The game does pack a lot of content, and still manages to feel like a suitable follow-up to Brawl while not quite being the “next step” in the series– perhaps why Nintendo chose to release it first as they did. You have single and multiplayer modes, both local and online, though the local requires every player to have their own copy of the game, and I’ve not been able to try that version.

Meanwhile, online has been a bit of a mixed bag for me, with some matches performing like a dream (except for the parts where I got soundly thrashed) and others frequently stuttering along. Business as usual, really, though that could be a matter of my router or the 50 million people in my apartment building all generating signals at once. Of course, I also waited until after the game was released officially to try it, so it could just be a matter of so many Smash players in the mix as well.


As for single player options, you have just regular Smash matches, All-Star Mode (which is the series’ staple gauntlet of all available fighters fought in order of their first appearance), Training, and Stadium, which itself consists of the staple Multi-Man Smash, Home-Run Contest, and a new competition: Target Blast, which combines the Home-Run Contest with a bomb and an Angry Birds-esque structure to try to bring as much of down as possible.

Then there is Classic, which is basically about as much as you can get for an Adventure Mode in this version as well. Sadly, there are no long, lovingly reenvisioned areas based on classic games as in Melee, nor any sort of epic story through generic landscapes as in Brawl. Rather, this is closer to a game board, where you move from one type of match to the next against different types of opponents and forming different types of teams to face them. You can alter your route to gain more coins (used to get Trophies), and before each match is a roulette which allows you to gain more coins, Custom Options, or Trophies from a match– or nothing at all, if you’re unlucky. As always, this mode ends with a match against the game’s grunts (this time represented by Mii Fighters) and ultimately Master Hand.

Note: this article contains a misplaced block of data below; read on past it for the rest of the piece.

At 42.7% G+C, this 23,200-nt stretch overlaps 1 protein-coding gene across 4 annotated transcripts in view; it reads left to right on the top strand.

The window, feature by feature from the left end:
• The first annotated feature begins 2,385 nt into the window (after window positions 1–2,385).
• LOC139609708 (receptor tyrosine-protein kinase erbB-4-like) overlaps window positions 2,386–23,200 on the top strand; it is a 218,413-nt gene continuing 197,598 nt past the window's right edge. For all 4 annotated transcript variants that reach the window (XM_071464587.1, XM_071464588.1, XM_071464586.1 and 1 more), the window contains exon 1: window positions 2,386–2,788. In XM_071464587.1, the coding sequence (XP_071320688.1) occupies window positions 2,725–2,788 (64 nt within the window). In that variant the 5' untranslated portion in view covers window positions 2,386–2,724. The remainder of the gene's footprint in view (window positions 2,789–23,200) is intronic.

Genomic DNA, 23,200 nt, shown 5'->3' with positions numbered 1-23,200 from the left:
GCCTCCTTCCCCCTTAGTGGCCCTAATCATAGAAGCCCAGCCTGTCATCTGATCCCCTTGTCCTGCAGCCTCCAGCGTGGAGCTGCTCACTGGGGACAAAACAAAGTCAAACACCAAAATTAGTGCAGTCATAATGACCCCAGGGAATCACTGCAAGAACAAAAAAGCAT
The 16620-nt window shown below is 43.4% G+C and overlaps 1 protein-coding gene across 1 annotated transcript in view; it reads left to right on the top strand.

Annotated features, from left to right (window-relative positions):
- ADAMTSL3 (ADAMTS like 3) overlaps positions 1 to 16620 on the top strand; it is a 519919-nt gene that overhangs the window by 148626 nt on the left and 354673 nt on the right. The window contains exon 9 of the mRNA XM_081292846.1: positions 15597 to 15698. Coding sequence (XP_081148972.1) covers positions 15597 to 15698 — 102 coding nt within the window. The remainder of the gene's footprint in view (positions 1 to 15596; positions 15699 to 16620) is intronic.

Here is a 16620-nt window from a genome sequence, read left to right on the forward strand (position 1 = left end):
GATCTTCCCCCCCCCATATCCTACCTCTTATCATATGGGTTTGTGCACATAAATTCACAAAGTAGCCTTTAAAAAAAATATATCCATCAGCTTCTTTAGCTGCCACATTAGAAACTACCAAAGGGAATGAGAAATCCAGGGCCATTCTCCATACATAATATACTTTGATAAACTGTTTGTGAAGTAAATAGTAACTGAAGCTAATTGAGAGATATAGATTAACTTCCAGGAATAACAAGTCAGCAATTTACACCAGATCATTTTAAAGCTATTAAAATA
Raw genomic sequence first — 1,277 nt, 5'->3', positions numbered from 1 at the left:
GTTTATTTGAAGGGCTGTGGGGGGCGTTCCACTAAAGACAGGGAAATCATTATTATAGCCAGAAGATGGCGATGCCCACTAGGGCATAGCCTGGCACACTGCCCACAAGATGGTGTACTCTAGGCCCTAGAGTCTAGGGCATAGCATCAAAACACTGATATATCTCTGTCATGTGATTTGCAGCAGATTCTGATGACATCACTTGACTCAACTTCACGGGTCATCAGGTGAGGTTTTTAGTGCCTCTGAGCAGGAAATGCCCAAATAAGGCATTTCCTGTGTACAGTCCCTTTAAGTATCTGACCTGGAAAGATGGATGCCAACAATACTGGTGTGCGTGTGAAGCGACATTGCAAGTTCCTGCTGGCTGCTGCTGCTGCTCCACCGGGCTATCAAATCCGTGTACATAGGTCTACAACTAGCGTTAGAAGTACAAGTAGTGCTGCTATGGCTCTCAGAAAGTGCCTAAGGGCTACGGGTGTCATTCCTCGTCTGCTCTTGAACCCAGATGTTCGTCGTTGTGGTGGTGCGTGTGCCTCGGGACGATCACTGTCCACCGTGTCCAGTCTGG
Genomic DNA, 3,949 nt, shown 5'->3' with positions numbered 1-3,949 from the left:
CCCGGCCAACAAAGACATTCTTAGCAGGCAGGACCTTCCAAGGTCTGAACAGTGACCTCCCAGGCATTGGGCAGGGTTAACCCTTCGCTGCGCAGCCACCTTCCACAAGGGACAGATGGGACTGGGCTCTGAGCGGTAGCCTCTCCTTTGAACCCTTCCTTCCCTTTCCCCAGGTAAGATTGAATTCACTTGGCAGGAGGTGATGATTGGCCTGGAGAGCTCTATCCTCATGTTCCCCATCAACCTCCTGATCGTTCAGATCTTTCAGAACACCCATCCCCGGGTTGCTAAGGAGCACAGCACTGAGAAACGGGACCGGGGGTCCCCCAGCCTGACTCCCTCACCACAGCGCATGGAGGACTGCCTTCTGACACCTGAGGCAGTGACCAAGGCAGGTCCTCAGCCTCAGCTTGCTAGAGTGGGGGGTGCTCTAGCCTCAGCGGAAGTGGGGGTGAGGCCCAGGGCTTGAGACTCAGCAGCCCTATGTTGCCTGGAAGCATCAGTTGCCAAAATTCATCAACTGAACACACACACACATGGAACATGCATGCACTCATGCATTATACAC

One other mode you can opt into is the Trophy Rush in the Vault, wherein you spend money for time and the opportunity to destroy boxes in the hopes of getting Trophies or Custom parts. For better or for worse, this replaces the Trophy Lottery and Coin Launcher games from previous titles.

Also conspicuous by its absence are the inclusion of Event Matches, special matches designed around different characters’ personalities, traits, or relationships, such as Mario and Peach ganging up on a giant Bowser, or bounty hunters Captain Falcon and Samus compete to eliminate a foe. Hopefully these will return in the Wii U title.


Besides the revised Classic, perhaps the true successor to Adventure Mode is the new Smash Run. Even though it’s been highly touted, to such a point that it was what reps from Nintendo recommended first and foremost at Best Buy back in June, it only left a so-so first impression of the game overall, doing it a great disservice. Even in the final version, though, the Smash Run is just kind of… there.

It’s a neat idea, in theory: Players (or CPU players) race through a large field filled with enemies from the different games who’ve lent their stars to Super Smash Bros. for Nintendo 3DS, and you get different icons which power your character up. After five minutes of this scrambling around, the four players square off.

However, the way they fight differs each time. Sometimes it’s a standard match; other times, it can be a race to the finish, or to jump as high as you can to keep ahead of the other players. The problem is, they don’t tell you what kind of match you’re having ahead of time, so it’s difficult to prepare, and painful when you see your computer opponents leave you in the dust upon discovering it’s a foot race. Though to be fair, even after being left behind, my character was still able to pull out a win; by that same note, what seemed like a sure victory racing up the mountain ended in agonizing defeat.

It’s not great, it’s not terrible, and it will probably serve as a brief distraction more than anything else. Unfortunately, it’s ultimately not an ideal replacement for the Adventure Mode of games past.


Having brought them up, I must to say that the Mii Fighters and the game’s customization options in general are at once one of my favorite things about the game, and also a tremendous shame. I’ve thoroughly enjoyed not only customizing and fine-tuning my Mii Fighters (one of which is seen above), but also using him to compete against the best and brightest from some of my favorite gaming companies. It’s just a shame that I can’t use them online or competitively, except when fighting against friends.